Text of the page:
January is the harvest time in Tamil Nadu. Pongal is the harvest festival and is the most important festival for Tamilians. It is celebrated on the first of the Tamil month Thai, which usually falls on January 14th or 15th. Pongal is the name of the dish made to celebrate the harvest and gets its name from the boiling over of the rice. Traditionally it is cooked in the front yard of the house on firewood, in a new mud pot. I modified the traditional recipe for those who do not have front yards, firewood, or mud pots.
A New Year is when we make resolutions to better ourselves, such as starting a diet. Before we deny ourselves delicious treats we should end the old year with one last hurrah – a decadent delight of calories and protein in the form of Mocha Brownies. The fragrance of the coffee in the brownies will make the entire neighbourhood come to your house on some excuse or the other 🙂
Merry Christmas everyone! I always wanted to have pudding for Christmas. Indians enjoy having a sweet as dessert after a fine meal, so I wanted it to be a chocolate pudding and it also had to be a steamed pudding because most Indians do not have a baking oven at home. I combined features from various recipes to arrive at an easy-to-make pudding in an Indian kitchen. I serve it with Vanilla Ice Cream or gelato, but you can use any flavour of your choice. Combined with ice cream, this makes an ideal dessert to end an Indian Christmas feast, because we have a fairly warm December. You can also pour chocolate sauce over the pudding if you do not want to serve the pudding with ice cream.
This recipe was a Christmas treat in my family when I was growing up in Thirunelveli, but my mother did not make it on Christmas as there was already so much work to be done. Instead she would make it between Christmas and New Year. I simplified this traditional recipe a lot, allowing me to easily make it on Christmas Day as the main dish in the feast. This is traditionally served with the hot and sweet Inji Thuvaiyal (recipe below) and Thayir Pachadi.
Christmas is the special time of year when people suddenly remember you and drop in hoping for a tasty bite or two 🙂 Carol singers may also pop by to delight you with their enthusiasm if not their talent 😀 This Kari Vadai is my grandmother’s recipe, which I used to enjoy in my Thirunelveli days; it is easy to make and a delight to consume – a guaranteed guest pleaser! It can be served as a snack or as an accompaniment to the Christmas feast along with onion rings and lemon wedges.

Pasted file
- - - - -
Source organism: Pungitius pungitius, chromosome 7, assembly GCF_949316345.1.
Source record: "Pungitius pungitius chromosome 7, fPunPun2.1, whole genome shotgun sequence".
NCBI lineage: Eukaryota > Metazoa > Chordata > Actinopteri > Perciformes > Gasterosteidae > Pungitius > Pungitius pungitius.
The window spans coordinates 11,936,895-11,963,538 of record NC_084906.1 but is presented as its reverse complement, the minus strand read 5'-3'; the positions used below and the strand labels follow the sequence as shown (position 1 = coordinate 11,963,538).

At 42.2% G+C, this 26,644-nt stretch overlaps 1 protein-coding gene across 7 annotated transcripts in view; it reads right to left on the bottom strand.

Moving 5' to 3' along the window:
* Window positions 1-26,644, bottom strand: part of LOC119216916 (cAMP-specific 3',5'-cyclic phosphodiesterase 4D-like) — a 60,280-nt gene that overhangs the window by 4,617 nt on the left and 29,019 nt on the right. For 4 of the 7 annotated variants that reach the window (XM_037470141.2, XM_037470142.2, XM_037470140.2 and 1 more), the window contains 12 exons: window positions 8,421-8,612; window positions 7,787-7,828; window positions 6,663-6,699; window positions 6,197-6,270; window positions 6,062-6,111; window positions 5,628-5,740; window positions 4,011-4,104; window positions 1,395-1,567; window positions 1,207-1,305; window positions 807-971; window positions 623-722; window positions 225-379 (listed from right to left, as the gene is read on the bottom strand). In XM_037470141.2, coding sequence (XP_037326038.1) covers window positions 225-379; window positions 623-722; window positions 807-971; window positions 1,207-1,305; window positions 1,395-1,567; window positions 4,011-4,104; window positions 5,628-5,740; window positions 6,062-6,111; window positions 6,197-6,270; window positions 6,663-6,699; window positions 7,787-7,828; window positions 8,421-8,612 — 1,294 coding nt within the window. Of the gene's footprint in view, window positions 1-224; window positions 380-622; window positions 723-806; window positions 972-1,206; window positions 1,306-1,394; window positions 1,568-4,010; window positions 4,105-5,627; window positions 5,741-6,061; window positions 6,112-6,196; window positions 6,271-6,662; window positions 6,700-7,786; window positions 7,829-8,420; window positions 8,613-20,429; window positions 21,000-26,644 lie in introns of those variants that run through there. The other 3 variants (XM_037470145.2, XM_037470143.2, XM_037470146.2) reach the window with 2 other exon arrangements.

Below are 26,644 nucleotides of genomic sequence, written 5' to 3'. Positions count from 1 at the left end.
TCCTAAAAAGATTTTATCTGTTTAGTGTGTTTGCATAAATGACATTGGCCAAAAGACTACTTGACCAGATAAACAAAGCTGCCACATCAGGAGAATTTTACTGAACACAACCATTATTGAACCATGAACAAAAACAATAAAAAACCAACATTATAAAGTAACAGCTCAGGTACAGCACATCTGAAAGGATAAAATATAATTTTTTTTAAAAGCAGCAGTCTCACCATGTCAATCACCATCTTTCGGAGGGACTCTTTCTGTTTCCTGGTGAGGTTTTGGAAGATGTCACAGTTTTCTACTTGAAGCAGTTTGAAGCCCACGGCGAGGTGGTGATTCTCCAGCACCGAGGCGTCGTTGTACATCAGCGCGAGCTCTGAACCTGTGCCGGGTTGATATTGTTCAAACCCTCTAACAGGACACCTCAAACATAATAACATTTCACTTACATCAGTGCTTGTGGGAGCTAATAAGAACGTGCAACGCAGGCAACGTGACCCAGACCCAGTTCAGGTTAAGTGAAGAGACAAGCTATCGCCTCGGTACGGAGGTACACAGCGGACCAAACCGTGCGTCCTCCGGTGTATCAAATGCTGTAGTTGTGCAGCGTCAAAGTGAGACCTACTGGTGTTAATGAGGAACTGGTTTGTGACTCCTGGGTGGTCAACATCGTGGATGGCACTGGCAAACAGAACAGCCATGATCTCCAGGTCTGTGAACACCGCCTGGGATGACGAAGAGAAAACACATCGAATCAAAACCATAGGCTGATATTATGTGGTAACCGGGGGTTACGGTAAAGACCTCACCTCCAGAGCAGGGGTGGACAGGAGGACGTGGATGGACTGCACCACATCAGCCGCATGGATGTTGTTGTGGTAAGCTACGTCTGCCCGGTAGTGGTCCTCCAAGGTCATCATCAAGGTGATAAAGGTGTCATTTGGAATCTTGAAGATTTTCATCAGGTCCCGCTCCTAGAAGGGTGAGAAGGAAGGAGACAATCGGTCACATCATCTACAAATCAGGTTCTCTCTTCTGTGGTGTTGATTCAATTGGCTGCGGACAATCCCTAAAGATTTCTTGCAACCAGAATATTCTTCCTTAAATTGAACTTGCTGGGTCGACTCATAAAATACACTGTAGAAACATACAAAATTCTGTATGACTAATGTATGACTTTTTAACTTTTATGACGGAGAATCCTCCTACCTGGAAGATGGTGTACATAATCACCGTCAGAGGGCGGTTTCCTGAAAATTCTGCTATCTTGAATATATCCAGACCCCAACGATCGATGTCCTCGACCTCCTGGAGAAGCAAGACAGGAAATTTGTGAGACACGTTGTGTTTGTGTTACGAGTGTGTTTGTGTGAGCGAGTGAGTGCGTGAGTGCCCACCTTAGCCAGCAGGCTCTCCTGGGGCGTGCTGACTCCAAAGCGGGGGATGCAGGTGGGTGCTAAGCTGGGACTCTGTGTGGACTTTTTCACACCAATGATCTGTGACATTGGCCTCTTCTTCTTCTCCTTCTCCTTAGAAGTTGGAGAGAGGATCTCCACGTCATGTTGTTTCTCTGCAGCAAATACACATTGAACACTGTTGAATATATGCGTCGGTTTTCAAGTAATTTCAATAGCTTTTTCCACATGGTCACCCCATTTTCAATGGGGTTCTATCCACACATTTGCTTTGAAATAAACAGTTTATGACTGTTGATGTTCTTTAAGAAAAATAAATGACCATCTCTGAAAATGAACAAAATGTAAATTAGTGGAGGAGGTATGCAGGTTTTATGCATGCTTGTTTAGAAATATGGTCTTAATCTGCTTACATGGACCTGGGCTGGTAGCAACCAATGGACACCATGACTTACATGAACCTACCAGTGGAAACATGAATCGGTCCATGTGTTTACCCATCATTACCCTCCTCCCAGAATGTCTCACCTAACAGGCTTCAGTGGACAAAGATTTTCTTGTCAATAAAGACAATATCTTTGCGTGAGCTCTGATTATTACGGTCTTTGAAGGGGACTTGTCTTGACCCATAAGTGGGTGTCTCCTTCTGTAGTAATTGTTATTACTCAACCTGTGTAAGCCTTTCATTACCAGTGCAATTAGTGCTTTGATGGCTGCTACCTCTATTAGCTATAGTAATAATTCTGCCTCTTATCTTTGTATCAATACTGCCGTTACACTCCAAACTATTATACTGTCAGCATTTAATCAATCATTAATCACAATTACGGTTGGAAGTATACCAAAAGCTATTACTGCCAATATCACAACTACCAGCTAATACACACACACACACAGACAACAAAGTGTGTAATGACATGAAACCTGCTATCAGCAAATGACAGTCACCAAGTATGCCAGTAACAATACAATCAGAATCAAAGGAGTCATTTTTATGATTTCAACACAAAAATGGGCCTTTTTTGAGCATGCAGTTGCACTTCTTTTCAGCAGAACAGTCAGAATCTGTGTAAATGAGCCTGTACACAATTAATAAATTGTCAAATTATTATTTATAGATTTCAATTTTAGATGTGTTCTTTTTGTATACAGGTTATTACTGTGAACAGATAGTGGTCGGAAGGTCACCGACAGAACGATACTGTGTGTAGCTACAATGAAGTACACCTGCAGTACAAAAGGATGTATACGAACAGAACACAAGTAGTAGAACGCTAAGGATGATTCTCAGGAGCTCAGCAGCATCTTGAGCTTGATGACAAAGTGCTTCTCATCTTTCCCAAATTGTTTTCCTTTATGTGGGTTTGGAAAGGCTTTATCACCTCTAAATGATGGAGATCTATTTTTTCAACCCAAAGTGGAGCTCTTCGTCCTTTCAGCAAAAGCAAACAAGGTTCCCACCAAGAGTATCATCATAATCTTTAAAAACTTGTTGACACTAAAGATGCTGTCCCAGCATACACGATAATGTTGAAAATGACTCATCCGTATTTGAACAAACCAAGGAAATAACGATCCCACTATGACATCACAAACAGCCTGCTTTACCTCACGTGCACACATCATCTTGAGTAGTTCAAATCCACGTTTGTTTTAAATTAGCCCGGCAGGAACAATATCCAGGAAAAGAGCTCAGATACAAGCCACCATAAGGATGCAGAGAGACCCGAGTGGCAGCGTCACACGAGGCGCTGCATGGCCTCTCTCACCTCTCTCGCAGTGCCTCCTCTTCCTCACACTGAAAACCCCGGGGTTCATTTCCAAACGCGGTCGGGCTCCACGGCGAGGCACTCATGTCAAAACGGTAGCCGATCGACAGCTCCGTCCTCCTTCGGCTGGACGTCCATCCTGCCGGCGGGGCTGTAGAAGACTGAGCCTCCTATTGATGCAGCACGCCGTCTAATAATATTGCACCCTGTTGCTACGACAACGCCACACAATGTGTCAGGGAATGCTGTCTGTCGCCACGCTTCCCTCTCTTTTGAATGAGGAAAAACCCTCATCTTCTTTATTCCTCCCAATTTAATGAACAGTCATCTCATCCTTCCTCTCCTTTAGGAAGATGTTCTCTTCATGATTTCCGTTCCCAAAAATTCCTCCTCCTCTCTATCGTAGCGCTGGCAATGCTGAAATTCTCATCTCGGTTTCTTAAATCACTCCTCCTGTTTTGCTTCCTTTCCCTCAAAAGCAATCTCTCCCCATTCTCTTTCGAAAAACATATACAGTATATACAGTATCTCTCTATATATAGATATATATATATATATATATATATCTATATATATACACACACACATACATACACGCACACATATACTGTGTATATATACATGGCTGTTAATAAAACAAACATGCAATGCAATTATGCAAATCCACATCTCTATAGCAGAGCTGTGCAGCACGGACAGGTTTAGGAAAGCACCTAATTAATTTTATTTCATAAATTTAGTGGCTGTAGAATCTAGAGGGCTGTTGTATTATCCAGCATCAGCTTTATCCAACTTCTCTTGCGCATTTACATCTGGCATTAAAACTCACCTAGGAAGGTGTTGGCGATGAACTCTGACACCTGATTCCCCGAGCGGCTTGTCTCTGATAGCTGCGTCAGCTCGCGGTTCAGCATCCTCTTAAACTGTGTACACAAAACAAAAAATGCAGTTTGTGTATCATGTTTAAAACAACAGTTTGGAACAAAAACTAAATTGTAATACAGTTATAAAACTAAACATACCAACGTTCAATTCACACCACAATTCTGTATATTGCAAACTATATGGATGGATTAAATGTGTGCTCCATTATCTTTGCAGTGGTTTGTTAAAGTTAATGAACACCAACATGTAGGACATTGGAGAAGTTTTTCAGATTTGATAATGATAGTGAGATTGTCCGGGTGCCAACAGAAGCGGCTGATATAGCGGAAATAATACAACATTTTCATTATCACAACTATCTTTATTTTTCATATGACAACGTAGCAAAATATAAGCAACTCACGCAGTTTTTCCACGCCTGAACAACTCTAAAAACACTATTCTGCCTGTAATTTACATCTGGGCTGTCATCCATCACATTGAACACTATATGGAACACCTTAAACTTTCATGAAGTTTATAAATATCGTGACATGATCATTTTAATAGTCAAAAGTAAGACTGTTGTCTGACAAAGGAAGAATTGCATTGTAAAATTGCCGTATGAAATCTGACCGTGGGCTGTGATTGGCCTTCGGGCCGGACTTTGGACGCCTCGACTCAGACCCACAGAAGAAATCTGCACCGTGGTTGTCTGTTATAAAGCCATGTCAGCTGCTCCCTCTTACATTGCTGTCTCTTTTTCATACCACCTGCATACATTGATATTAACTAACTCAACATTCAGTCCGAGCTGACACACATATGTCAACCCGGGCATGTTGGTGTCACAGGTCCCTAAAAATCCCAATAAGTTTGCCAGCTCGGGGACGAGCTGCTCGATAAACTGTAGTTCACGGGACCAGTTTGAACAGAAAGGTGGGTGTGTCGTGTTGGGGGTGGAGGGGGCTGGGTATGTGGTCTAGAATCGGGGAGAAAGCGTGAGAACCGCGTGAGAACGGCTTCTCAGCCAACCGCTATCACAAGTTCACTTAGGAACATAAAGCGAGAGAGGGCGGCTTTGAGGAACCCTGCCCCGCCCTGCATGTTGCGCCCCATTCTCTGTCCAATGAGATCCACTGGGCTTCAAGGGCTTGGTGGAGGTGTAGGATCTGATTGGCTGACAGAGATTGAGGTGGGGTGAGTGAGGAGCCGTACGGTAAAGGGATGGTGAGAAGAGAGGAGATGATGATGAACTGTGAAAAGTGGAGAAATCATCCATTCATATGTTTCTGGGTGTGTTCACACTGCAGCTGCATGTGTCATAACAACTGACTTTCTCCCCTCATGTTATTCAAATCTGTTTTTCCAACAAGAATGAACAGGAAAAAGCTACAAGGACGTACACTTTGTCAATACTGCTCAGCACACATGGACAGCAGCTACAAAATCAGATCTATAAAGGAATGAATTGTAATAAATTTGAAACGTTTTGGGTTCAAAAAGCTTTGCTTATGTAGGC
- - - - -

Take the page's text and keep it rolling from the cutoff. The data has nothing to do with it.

When I was a child, my father would bring home plum cake with royal icing, chocolate cake with butter cream icing, assorted cakes, and many more treats on Christmas Eve. I used to look forward to Christmas all through the year just for this. When I got married in 1969, I received a baking oven as a wedding gift which kickstarted my love affair with baking. I used to make an elaborate Christmas Fruit Cake where we would start chopping the fruits 4 days in advance to soak in rum. After several decades, I stopped making this because it was very tedious, rum became difficult to get because of government regulations, and my son does not touch fruit cakes 🙂 When a friend enquired about fruit cakes on Facebook, I decided to come up with an easy-to-make, no-fuss Christmas Fruit Loaf that would still match the flavour of the traditional fruit cake.
Kandhar Appam is a festive sweet preparation. Though many claim that it originated in Chettinad, it is very popular in Thirunelveli district also. It is usually prepared during Deepavalli, the festival of light and sound that is enjoyed by anyone with a sweet tooth 🙂 Though the homemade sweets have been replaced by the commercial North Indian sweets oozing ghee, kandhar appam is still the reigning Tamil sweet during the festive season.